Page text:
Joseph Muscat has been present in my political and sociological experiences for the past 20 years or so.
This goes back to the run-up to the 1996 general election. Prospective prime minister Alfred Sant was depicted as the moderniser of Malta. Assisted by Labour intellectuals such as Mario Vella, Evarist Bartolo and Alfred Mifsud, Sant ridded Labour of its violent elements and embraced polices and strategies which were previously anathema.
Labour opened up to the middle class and embraced liberal market economics. Other aspects of Labour’s tradition were retained. These included the top-down culture of strong party leadership and the anti-colonial heritage in foreign policy.
New Labour duly won the election but it imploded after 22 months, largely due to the conflict between Sant and Labour’s old patriarch Dom Mintoff.
At the time Muscat was a young Labour activist. Before the 1996 elections, he wrote a charming book on Alfred Sant. After the 1998 general elections, Muscat’s stature kept growing within Labour, and he remained very close to the Sant ‘modernising’ intellectual circle referred to above. Like future PN leader Simon Busuttil, Muscat was a positive performer as a European parliamentarian.
When Labour lost yet another election in 2008, Muscat announced his candidature for the post of leader. During his campaign, I met him at his Malta office. It was a friendly meeting, and he asked me if greens would be interested in joining Labour and coordinating some form of environmental section. I was flattered by his offer, and I thought it was interesting, but I refused.
Some greens did eventually join Labour though. Both Muscat and myself eventually became respective party leaders. The only times we met at this time was during party leader debates in the run-up to the 2013 general election. I could not help notice his growing stature as a confident and charismatic leader, whose only way was up.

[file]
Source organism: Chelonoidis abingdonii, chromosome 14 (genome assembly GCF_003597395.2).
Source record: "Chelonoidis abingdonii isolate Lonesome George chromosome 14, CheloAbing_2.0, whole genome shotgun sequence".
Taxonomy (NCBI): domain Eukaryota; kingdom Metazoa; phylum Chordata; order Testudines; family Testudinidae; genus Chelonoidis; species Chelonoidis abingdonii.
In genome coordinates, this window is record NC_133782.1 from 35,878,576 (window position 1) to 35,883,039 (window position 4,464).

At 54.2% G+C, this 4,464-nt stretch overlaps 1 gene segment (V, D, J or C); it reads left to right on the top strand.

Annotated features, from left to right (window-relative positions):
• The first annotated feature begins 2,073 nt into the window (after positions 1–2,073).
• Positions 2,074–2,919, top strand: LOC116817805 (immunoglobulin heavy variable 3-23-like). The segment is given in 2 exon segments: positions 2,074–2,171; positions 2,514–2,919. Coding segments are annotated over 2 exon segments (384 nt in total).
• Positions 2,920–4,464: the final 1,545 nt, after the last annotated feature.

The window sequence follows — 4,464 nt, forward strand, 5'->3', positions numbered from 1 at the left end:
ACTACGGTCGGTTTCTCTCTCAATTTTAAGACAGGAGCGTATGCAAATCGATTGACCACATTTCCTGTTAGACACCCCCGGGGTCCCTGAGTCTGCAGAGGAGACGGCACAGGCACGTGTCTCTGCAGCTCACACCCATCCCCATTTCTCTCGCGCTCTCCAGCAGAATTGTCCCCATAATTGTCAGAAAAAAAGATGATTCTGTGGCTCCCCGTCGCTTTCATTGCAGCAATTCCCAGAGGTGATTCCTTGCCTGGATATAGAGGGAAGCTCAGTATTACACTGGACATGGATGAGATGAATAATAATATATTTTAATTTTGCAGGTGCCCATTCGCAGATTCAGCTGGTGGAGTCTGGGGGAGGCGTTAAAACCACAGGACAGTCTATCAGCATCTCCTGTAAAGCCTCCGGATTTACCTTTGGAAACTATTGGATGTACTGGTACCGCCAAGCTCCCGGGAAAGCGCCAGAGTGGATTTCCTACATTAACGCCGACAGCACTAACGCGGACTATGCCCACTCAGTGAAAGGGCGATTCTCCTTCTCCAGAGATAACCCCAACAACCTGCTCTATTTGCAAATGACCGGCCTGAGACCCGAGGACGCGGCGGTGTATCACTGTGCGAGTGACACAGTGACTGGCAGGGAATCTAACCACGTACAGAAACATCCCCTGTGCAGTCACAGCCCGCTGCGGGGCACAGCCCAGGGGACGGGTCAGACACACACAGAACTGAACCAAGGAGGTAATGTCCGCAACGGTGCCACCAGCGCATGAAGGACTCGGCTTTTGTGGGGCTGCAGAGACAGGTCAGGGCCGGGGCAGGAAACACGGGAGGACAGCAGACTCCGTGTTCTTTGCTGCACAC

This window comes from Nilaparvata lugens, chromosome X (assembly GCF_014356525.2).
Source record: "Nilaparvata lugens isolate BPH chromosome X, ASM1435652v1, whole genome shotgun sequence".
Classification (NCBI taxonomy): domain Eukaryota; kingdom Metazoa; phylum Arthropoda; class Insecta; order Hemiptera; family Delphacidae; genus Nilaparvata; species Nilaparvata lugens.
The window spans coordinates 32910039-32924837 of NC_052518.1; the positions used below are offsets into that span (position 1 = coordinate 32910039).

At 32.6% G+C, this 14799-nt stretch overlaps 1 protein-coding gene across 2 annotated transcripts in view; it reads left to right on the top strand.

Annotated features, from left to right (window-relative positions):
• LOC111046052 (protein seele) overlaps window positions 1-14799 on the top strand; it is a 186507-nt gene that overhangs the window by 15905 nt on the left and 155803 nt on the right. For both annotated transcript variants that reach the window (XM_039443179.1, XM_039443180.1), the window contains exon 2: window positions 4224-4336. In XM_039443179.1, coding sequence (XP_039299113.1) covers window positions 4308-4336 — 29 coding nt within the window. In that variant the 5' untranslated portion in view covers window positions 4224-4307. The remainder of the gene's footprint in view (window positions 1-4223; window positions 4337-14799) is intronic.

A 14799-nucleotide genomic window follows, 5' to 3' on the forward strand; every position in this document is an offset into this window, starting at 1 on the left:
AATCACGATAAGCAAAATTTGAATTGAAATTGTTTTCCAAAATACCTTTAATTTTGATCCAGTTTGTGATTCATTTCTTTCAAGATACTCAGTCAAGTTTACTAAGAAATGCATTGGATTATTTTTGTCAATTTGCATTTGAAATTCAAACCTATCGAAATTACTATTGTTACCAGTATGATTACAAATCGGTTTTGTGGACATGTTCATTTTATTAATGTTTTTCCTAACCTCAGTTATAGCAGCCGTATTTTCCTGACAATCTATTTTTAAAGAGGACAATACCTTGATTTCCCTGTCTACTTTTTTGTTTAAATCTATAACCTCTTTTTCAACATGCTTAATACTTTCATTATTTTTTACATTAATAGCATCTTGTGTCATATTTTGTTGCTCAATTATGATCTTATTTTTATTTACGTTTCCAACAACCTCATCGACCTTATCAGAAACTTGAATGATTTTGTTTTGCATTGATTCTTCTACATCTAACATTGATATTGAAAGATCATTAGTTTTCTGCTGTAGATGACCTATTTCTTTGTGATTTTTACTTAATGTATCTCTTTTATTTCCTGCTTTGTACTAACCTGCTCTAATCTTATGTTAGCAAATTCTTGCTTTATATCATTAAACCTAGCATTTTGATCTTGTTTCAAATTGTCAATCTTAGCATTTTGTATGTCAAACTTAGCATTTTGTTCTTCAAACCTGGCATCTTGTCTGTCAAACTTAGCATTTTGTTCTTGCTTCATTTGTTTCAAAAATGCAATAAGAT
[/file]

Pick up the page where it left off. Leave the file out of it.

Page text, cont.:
In the meantime, in separate writings, I noted the ‘progressive and moderate’ articulation of the party’s strategy. I said that such a politics without adversaries might win elections but could eventually lead to political implosion due to non-reconcilable interests.
Muscat’s Labour won the election in 2013. His performance was massive. His aura of invincibility was repeated in the European Parliament elections a year later.
But then cracks started to appear. First it was the Manuel Mallia incident. Then it was Michael Falzon. Both of them lost their positions, but were still coopted within Labour’s governing structure. Anġlu Farrugia had experienced something similar when he was removed from deputy leader for a remark he made before the 2013 general election, only to find himself as speaker in the subsequent parliamentary formation.
Muscat seemed strong with such Labour stalwarts. And he also cemented the loyalty of others in the party through extra-paid duties for parliamentarians and various Tagħna Lkoll exponents.
Cracks grew larger when Muscat announced the development of a private University on Żonqor ODZ land. This resulted in the largest civil society protest ever, influencing Muscat to alter his announced plans. A sort of win-win, if you like.
As Labour’s governance was tainted by constant corrupt practices, parliamentarian Marlene Farrugia distanced herself from Labour, eventually resulting in her role in the Forza Nazzjonali electoral coalition. Labour’s whip Godfrey Farrugia recently followed suit.
When the Panama Papers scandal broke out, Muscat’s image of strength started to be in serious doubt. He could have dismissed Keith Schembri and Konrad Mizzi, but he did the opposite. A series of unintended consequences emerged, and he seemed less in control.
Eventually, Muscat contradicted what he had said some weeks earlier and called an early election, despite having a massive parliamentary majority (unlike Sant in 1998). He also refused to discuss Panama Papers with the European Parliament.
Muscat today retains his charisma and strength as party leader, but he has also become a parody of his former self.
Even if he wins the election (which is in itself doubtful), he may have only postponed implosion.